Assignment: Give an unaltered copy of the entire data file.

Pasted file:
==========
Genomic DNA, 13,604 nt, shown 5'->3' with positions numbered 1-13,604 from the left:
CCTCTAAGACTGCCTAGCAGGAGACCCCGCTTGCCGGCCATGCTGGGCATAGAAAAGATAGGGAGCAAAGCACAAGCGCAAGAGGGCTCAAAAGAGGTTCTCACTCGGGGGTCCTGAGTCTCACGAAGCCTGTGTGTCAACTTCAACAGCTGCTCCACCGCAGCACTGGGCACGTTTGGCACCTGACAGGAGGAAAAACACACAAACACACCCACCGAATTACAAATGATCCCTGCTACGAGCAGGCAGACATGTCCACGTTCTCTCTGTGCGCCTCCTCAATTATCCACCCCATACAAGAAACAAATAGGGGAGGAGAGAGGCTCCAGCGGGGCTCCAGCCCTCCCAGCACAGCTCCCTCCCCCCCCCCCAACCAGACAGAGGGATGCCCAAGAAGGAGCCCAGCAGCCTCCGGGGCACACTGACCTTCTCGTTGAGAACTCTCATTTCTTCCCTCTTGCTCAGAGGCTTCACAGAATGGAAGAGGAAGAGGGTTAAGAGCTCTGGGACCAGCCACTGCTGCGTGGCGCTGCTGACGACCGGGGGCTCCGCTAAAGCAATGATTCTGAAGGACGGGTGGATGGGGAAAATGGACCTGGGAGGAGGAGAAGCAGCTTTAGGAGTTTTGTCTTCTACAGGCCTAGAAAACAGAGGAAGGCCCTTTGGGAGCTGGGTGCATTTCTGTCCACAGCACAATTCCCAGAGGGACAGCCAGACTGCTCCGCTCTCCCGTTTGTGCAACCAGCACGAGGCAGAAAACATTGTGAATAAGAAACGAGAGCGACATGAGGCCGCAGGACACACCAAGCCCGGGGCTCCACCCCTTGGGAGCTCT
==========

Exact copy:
Genomic DNA, 13,604 nt, shown 5'->3' with positions numbered 1-13,604 from the left:
CCTCTAAGACTGCCTAGCAGGAGACCCCGCTTGCCGGCCATGCTGGGCATAGAAAAGATAGGGAGCAAAGCACAAGCGCAAGAGGGCTCAAAAGAGGTTCTCACTCGGGGGTCCTGAGTCTCACGAAGCCTGTGTGTCAACTTCAACAGCTGCTCCACCGCAGCACTGGGCACGTTTGGCACCTGACAGGAGGAAAAACACACAAACACACCCACCGAATTACAAATGATCCCTGCTACGAGCAGGCAGACATGTCCACGTTCTCTCTGTGCGCCTCCTCAATTATCCACCCCATACAAGAAACAAATAGGGGAGGAGAGAGGCTCCAGCGGGGCTCCAGCCCTCCCAGCACAGCTCCCTCCCCCCCCCCCAACCAGACAGAGGGATGCCCAAGAAGGAGCCCAGCAGCCTCCGGGGCACACTGACCTTCTCGTTGAGAACTCTCATTTCTTCCCTCTTGCTCAGAGGCTTCACAGAATGGAAGAGGAAGAGGGTTAAGAGCTCTGGGACCAGCCACTGCTGCGTGGCGCTGCTGACGACCGGGGGCTCCGCTAAAGCAATGATTCTGAAGGACGGGTGGATGGGGAAAATGGACCTGGGAGGAGGAGAAGCAGCTTTAGGAGTTTTGTCTTCTACAGGCCTAGAAAACAGAGGAAGGCCCTTTGGGAGCTGGGTGCATTTCTGTCCACAGCACAATTCCCAGAGGGACAGCCAGACTGCTCCGCTCTCCCGTTTGTGCAACCAGCACGAGGCAGAAAACATTGTGAATAAGAAACGAGAGCGACATGAGGCCGCAGGACACACCAAGCCCGGGGCTCCACCCCTTGGGAGCTCT